Safety in Num­bers

The Star (St. Lucia) - - LOCAL - By Michael Walker

Ire­mem­ber as a child go­ing shop­ping with my mother for gro­ceries at the Co-op store at the bot­tom of the steep hill where we lived; it was lo­cated just be­fore the busy main road be­tween Sh­effield and Don­caster in the north of Eng­land. I al­most got killed there once, on Don­caster Road, one win­ter's day when I lost con­trol of my to­bog­gan and shot across the main road be­tween trucks and buses. We were to­bog­gan­ing il­le­gally so we never told any­one about it, even though a po­lice­man, who had seen the whole in­ci­dent, had threat­ened to tell our par­ents. In those days, po­lice­men put the fear of God into us just by look­ing at us. A cou­ple of years later, I lost my two front teeth on that same hill thanks to win­ter, snow and to­bog­gan­ing again: that time I used a low stonewall as an emer­gency stop. That hill had a lot to an­swer for. It was al­ways a long trudge back up the hill laden down with shop­ping bags full.

The Co-op was re­ally the cen­tre of our lives back then. Our in­sur­ance com­pany, and we had pre­cious lit­tle to in­sure af­ter the war, was the Co-op In­sur­ance Com­pany. In town, there was the main store that stocked just about ev­ery house­hold goods and ap­pli­ance imag­in­able. In my teenage years, when I thought I would be­come a painter to ri­val the Im­pres­sion­ists, I bought my oil paints at the Co-op.

Much later in life, when I was al­ready a suc­cess­ful writer of text­books, I fre­quently lived for months on end at the grand old ho­tel, the ven­er­a­ble Sher­a­ton Com­man­der, by Har­vard Square just op­po­site the main cam­pus when I was per­form­ing there, or at MIT, or at Bos­ton Col­lege. My US pub­lisher, Ad­di­son-Wes­ley, was lo­cated at Read­ing, just up the road from Har­vard. Sorry, the point of this di­gres­sion is that on Har­vard Square, there was not only the Wurst House (pro­nounced ‘worst house') where you could get beer, a plate of liver and onions, and ‘full ser­vice' by the pret­ti­est stu­dent-wait­resses on earth, there was also the cen­tre of a stu­dent's uni­verse, “The Coop”. It was years later that I came to un­der­stand that The Coop was ac­tu­ally the Co-op in the sim­pli­fied English of Amer­ica in those days.

You see, the co-op­er­a­tive move­ment has been present in my life from my ear­li­est days, which goes a long way in ex­plain­ing my ab­so­lute faith in the global phe­nom­e­non that in Saint Lu­cia is rep­re­sented by the Co-op­er­a­tive and Credit Union Move­ment.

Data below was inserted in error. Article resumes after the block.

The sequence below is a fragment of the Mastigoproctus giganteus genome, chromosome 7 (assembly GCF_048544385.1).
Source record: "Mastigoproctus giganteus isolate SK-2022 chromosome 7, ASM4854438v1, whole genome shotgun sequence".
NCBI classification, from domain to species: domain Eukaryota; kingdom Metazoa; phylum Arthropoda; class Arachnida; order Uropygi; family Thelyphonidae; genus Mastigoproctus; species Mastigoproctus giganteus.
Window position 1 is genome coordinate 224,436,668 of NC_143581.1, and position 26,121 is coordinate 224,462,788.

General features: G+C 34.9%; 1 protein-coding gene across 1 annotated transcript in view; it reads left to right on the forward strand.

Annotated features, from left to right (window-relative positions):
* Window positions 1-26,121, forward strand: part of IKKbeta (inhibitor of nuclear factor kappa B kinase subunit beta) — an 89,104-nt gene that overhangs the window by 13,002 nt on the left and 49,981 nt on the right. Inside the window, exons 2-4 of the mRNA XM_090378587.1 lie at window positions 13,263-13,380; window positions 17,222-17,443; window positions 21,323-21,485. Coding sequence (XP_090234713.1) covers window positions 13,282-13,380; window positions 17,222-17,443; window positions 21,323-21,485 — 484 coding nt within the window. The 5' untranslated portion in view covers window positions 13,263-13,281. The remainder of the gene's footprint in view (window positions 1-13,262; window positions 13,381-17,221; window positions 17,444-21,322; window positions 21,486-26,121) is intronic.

The ti­tle of this piece is, as you may have no­ticed, Safety in Num­bers; so here are a few – num­bers, I mean. Ac­cord­ing to the World Wide Web, St Lu­cia has 18 Credit Unions (but there may be more: this num­ber may be out of date). Of a pop­u­la­tion that num­bers be­tween 160 and 200-plus thou­sand, depend­ing on whether it is an elec­tion year or not, an im­pres­sively pre­cise num­ber of Saint Lu­cians, 81,022 in all, are mem­bers of a Credit Union.

With so many Credit Unions, no­body need ever com­plain about a lack of easy ac­cess to a fi­nan­cial in­sti­tu­tion; wher­ever you live, you will live in easy reach of a Credit Union Of­fice. Fond St. Jac­ques, Mil­let, Saltibus, Den­nery, La Ressource, La­borie, Mi­coud, Choiseul, Mon Re­pos, the list goes on and on.

Then there are the spe­cial in­ter­est credit unions that do not rely on your place of res­i­dence as the bond be­tween mem­ber and union, but in­stead are united by a com­mon oc­cu­pa­tion or in­ter­est: the SDA Credit Union, the Na­tional Farm­ers Credit Union, the Civil Ser­vice Credit Union, the Co-op­er­a­tive Credit Union, the Hos­pi­tal­ity Work­ers Co-op­er­a­tive Credit Union, the Po­lice Credit Union, the Elk's Co-op­er­a­tive Credit Union, the Teach­ers' Credit Union, and last but not least, my spe­cial favourite, the Saint Lu­cia Work­ers' Credit Union,

Why is the Saint Lu­cia Work­ers' Credit Union my all-time favourite? Well, ask your­self, “Are we not all Work­ers?” We work to help our­selves; we work to sup­port our fam­i­lies; we work be­cause we have to, and we work be­cause we must; we work for small causes and we work for greater ones; we work to make our coun­try great, suc­cess­ful and at­trac­tive to our vis­i­tors; we work for Saint Lu­cia.

And so I re­turn to the thought that prompted this tale: Yes, we have safety in the num­ber of credit unions and co-op­er­a­tive so­ci­eties that op­er­ate in this small is­land state, yet would it be too hereti­cal to ask whether or not Saint Lu­cia would ben­e­fit from hav­ing one united credit union. I'm not sure – what do you think?

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